Friday, November 17, 2017

Candy is Dandy But Liquor is Quicker

In yesterday's Chicago Tribune, Josh Noel longs for the day when beer tasted like beer:
After six hours wandering the aisles of the Festival of Wood and Barrel-Aged Beer last weekend, I have concluded that craft beer is betraying itself. It is forgetting what beer should taste like.

Though FOBAB, held this year at the University of Illinois at Chicago Forum on Friday and Saturday, remains Chicago’s most essential beer festival, corners of it have become a showcase for beer that tastes more like dessert than beer. “Pastry stouts,” the industry calls them.

Among the 376 beers poured at FOBAB this year, about 50 were pastry stouts, the largest share of the largest category at FOBAB. [These] beers are overrun with coffee, vanilla beans, coconut, cinnamon, chiles and cacao nibs.

So very many cacao nibs.

It’s a confounding moment in craft beer. The industry is still growing rapidly — 6,000 breweries operating and hundreds more in planning — and the race is on for differentiation. The problem is that the differentiation is seeming both too sweet and too repetitive.
I'll admit, I'm torn on this issue. I completely agree that many of these beers are far too sweet, not really tasting "like beer" but more like flavored syrup. But this isn't a new phenomenon. For instance, look at Reinheitsgebot, the German Beer Purity Laws, which were established centuries ago. I'm sure many of the beers Noel holds up as examples that "taste like beer" would fail to pass these purity laws.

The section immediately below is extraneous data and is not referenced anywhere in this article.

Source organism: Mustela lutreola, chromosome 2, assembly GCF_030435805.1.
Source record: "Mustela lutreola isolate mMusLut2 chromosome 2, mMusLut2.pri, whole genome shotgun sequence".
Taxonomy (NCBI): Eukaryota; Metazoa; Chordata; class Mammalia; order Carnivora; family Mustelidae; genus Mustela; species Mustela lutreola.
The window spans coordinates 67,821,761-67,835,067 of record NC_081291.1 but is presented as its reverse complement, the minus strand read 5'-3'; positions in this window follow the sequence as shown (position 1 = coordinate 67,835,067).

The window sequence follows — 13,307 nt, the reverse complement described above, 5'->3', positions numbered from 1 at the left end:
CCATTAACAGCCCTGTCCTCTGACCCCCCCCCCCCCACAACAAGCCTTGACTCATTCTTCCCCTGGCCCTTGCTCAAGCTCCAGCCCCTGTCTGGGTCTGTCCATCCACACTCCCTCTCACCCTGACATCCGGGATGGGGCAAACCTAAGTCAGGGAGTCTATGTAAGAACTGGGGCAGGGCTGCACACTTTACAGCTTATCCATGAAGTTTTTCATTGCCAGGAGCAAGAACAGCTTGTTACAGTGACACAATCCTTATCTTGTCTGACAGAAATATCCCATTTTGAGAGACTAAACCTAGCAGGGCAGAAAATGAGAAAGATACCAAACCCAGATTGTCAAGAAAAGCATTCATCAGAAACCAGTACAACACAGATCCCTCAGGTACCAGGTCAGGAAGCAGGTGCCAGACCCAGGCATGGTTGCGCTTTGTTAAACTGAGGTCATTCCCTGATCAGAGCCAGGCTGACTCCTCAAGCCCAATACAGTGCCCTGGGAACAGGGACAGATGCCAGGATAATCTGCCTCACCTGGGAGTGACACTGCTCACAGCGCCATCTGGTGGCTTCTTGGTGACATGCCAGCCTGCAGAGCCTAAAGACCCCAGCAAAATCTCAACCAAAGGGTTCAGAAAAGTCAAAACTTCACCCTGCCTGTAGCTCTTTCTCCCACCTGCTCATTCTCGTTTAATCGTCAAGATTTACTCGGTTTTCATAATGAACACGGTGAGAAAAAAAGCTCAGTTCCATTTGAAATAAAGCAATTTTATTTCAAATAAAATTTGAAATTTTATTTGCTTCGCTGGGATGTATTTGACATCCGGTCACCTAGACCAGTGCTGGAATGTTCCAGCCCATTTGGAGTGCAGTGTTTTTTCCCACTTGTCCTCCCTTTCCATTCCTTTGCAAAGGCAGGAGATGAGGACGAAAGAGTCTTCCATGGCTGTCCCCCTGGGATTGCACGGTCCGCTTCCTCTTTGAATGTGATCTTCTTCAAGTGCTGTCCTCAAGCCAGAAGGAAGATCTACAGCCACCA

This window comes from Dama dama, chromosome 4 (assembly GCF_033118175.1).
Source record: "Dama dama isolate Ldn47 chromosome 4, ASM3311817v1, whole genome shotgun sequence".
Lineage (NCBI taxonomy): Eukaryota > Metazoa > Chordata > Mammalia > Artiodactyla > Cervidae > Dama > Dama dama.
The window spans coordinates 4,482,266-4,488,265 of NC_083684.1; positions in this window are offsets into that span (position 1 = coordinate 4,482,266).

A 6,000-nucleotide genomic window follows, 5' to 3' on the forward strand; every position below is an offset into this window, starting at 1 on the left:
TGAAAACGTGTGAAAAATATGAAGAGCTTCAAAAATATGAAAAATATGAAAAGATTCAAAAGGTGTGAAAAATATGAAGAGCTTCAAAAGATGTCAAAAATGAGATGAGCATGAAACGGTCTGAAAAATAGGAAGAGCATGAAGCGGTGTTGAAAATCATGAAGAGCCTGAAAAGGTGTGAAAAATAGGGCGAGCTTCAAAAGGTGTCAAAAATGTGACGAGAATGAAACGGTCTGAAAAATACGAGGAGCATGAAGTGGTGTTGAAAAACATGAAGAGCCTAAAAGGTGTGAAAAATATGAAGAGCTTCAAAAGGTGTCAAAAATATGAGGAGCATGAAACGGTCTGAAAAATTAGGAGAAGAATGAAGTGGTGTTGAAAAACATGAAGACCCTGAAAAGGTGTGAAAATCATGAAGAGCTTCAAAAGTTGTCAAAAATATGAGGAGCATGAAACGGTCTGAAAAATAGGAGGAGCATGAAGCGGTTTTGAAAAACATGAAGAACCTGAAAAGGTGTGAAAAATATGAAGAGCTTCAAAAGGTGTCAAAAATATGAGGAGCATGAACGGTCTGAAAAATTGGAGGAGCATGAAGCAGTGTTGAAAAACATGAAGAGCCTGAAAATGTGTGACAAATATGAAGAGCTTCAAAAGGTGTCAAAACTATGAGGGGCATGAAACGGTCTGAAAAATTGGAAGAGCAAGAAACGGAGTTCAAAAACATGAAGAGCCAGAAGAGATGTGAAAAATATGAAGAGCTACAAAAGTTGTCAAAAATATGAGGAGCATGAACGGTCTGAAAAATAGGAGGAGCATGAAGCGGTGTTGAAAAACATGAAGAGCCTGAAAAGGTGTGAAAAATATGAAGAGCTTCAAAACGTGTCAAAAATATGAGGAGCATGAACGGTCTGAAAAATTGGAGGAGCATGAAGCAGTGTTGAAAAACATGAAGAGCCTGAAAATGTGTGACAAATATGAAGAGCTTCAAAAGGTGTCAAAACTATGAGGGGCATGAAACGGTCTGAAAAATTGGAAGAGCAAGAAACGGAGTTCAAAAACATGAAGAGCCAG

If we go back to the very beginning of brewing - and that's a long way back, because beer is one of the first beverages humans produced; it even predates wine by about 2000 years - the first drinks we call beer are absolutely nothing like what we have today, brewed from barley and different kinds of grain. What makes something beer isn't so much about flavor or even the precise ingredients, but the process used to make it.

One of the reasons I love beer is the nuances of flavor. The many different varieties of beer have resulted from centuries of innovation. And I'm sure as each new style was invented, someone was lamenting for the days when the beer tasted like beer. While I may not love the pastry stouts, and instead prefer beers that are more dry or bitter, I don't see any issue with this new trend. It highlights exactly what I love about beer - variety.

Besides, I'll try anything barrel-aged, even if I worry it will be too sweet for me.

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